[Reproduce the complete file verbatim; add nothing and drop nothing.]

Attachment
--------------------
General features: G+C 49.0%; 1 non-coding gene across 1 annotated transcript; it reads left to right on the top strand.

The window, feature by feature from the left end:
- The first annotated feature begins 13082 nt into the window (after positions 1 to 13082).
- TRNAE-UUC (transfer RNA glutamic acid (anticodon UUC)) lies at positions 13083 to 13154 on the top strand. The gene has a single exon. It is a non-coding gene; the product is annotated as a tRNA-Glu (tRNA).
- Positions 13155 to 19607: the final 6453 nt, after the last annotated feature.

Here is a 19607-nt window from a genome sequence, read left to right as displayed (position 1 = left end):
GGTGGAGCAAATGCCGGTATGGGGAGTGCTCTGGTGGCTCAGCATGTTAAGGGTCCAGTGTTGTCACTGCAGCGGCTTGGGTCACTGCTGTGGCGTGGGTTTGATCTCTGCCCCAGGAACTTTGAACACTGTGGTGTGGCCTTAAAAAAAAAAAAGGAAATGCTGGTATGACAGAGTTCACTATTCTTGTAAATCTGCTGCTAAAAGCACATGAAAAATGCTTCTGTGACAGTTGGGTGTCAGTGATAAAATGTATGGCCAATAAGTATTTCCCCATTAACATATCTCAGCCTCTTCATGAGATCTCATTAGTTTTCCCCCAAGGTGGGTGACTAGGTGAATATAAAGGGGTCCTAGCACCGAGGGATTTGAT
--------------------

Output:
General features: G+C 49.0%; 1 non-coding gene across 1 annotated transcript; it reads left to right on the top strand.

The window, feature by feature from the left end:
- The first annotated feature begins 13082 nt into the window (after positions 1 to 13082).
- TRNAE-UUC (transfer RNA glutamic acid (anticodon UUC)) lies at positions 13083 to 13154 on the top strand. The gene has a single exon. It is a non-coding gene; the product is annotated as a tRNA-Glu (tRNA).
- Positions 13155 to 19607: the final 6453 nt, after the last annotated feature.

Here is a 19607-nt window from a genome sequence, read left to right as displayed (position 1 = left end):
GGTGGAGCAAATGCCGGTATGGGGAGTGCTCTGGTGGCTCAGCATGTTAAGGGTCCAGTGTTGTCACTGCAGCGGCTTGGGTCACTGCTGTGGCGTGGGTTTGATCTCTGCCCCAGGAACTTTGAACACTGTGGTGTGGCCTTAAAAAAAAAAAAGGAAATGCTGGTATGACAGAGTTCACTATTCTTGTAAATCTGCTGCTAAAAGCACATGAAAAATGCTTCTGTGACAGTTGGGTGTCAGTGATAAAATGTATGGCCAATAAGTATTTCCCCATTAACATATCTCAGCCTCTTCATGAGATCTCATTAGTTTTCCCCCAAGGTGGGTGACTAGGTGAATATAAAGGGGTCCTAGCACCGAGGGATTTGAT